Reporting Pat Kessler
MINNEAPOLIS (WCCO) — Throughout the modern history of vice presidential selections, it is almost unheard of to pick a VP this far ahead of the political convention.
What is surprising is that former Gov. Tim Pawlenty is still in the mix. In fact, he’s a possible favorite to get the nod.
For Mitt Romney, Pawlenty has been a reliable go-to guy on the road. Multiple sources describe Romney as comfortable and friendly with the former governor — a key factor in his vice presidential choice.
“He connects with blue collar folks,” said Ben Golnik, who headed John McCain’s 2008 Minnesota campaign.
He said Pawlenty’s personal story and political record make him a good match with Romney.
“He’s tested. He’s been tried. He checks a lot of the boxes…good personal story,” Golnik said. “He governed like a conservative. He was reelected in 2006, a very difficult year. And he connects with people.”
Pawlenty was on the VP short list four years ago, when McCain chose a then-unknown Alaska governor, Sarah Palin.
Pawlenty’s own campaign for president fizzled fast, but he quickly endorsed Romney, and never looked back.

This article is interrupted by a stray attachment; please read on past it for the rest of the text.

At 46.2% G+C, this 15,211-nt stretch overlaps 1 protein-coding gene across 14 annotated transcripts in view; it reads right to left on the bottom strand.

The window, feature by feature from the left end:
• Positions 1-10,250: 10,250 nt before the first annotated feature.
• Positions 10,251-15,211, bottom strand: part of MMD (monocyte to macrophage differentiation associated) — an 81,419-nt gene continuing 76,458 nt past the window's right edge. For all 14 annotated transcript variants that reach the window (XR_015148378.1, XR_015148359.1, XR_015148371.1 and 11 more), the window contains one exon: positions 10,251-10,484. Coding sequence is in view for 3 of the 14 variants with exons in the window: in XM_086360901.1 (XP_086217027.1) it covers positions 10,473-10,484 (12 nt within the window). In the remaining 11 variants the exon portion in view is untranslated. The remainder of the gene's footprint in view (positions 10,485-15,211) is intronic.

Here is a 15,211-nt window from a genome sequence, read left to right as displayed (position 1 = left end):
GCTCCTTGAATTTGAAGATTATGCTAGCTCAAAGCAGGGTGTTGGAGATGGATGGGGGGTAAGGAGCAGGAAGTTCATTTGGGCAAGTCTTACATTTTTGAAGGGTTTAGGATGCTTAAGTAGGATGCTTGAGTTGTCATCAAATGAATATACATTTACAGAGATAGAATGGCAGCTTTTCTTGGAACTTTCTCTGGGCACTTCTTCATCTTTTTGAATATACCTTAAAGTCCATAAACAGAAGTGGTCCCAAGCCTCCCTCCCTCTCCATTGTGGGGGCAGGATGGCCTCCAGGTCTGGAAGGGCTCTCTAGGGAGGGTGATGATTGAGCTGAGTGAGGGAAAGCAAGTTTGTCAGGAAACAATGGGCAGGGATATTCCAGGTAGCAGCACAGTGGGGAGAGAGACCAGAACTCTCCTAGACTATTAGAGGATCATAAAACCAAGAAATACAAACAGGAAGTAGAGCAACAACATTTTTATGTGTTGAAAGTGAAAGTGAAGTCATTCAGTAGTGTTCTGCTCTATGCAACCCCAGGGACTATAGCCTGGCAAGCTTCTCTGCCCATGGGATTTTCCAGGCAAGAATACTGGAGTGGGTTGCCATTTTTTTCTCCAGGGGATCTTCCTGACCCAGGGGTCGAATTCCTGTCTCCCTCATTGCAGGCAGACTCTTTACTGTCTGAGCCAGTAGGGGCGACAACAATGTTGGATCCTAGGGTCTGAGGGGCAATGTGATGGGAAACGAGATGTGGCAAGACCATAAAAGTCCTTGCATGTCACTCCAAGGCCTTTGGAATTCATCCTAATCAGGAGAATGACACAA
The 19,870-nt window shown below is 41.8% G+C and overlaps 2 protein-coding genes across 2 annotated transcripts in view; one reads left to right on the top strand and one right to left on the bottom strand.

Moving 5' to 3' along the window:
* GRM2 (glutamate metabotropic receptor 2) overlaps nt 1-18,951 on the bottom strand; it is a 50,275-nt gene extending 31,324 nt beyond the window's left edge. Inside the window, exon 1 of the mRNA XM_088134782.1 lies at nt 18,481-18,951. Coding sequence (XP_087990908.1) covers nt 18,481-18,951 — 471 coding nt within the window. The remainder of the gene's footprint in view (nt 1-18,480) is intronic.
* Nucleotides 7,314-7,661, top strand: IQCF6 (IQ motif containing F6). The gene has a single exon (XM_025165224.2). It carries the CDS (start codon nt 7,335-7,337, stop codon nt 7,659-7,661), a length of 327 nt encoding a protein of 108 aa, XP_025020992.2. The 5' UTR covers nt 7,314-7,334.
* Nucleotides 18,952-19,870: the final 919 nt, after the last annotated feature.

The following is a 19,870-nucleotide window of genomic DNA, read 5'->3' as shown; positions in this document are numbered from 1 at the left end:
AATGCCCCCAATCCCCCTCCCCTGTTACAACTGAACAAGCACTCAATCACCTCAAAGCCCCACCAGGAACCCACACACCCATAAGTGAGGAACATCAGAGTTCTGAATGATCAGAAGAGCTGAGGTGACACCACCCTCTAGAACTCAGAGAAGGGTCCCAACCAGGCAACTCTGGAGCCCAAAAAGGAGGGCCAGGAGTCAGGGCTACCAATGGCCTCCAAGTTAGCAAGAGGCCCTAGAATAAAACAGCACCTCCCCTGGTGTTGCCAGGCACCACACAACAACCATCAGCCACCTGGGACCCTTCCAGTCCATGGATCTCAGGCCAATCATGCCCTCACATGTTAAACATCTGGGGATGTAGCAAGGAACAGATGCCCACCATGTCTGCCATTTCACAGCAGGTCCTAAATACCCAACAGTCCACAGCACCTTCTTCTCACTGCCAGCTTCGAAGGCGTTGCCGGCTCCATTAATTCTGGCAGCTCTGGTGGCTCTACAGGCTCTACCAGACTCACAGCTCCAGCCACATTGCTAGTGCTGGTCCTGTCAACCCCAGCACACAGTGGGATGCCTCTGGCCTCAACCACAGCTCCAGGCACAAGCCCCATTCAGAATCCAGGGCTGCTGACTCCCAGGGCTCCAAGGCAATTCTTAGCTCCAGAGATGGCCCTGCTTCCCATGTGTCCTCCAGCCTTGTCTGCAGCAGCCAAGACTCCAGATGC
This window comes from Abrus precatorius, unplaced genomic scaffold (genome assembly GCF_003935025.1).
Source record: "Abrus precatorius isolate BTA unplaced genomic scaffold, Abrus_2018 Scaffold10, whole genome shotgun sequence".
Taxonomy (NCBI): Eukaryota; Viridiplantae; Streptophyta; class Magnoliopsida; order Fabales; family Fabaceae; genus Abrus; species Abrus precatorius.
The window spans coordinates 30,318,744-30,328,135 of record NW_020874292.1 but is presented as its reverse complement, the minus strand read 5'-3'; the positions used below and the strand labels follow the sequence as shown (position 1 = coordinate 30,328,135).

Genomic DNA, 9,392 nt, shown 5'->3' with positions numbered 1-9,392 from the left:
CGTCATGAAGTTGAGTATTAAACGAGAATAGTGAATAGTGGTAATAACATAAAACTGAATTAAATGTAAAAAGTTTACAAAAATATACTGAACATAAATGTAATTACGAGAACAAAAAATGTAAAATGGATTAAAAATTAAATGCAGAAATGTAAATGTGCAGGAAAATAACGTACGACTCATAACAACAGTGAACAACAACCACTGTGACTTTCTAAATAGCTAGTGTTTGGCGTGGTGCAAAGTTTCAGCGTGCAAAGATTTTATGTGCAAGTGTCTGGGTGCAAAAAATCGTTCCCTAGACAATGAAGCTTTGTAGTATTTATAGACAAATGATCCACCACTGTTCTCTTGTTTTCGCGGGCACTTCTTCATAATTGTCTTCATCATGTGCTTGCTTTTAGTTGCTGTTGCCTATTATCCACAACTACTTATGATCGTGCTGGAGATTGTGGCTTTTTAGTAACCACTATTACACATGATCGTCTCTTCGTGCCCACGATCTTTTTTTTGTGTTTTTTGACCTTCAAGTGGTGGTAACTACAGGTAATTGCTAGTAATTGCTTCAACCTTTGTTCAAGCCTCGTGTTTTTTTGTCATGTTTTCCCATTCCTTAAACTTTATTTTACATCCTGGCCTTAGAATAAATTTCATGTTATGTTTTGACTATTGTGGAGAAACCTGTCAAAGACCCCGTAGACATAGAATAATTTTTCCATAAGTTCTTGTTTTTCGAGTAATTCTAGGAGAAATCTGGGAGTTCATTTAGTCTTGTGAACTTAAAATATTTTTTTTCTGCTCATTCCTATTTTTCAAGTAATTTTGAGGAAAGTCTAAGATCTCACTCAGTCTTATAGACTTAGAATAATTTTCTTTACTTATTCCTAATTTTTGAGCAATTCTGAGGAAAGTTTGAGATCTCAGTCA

Minneapolis Mayor R.T. Rybak described Pawlenty as one who comes off as a nice guy, but whose policies as a governor “weren’t all that nice.”
Rybak is also the Vice Chair of the Democratic National Committee. He calls Pawlenty a “safe choice,” and very similar to Mitt Romney.
“A governor who didn’t get a lot done, who couldn’t create a lot of jobs and then spent the next four years whining about President Obama and saying we should go back to the bad old days of George W. Bush,” Ryback said. “Sounds like a great ticket to me, but not one that I would want to get elected.”
The New York Times reported Monday that Romney may have already made up his mind on the number two on the ticket, according to his friends.
Romney may want to announce his vice presidential pick sooner rather than later, because he’s traveling to Europe and Israel soon. After that, the news cycle will be dominated by the Olympics.
But unlike Romney, Pawlenty comes from a modest background and is not a man of wealth. He can mingle just as easily with blue-collar workers as with Fortune 500 CEOs. And even if Pawlenty is on the ticket, Minnesota may still go for Obama. He might be more helpful in places like Wisconsin, Iowa, Michigan, and Pennsylvania.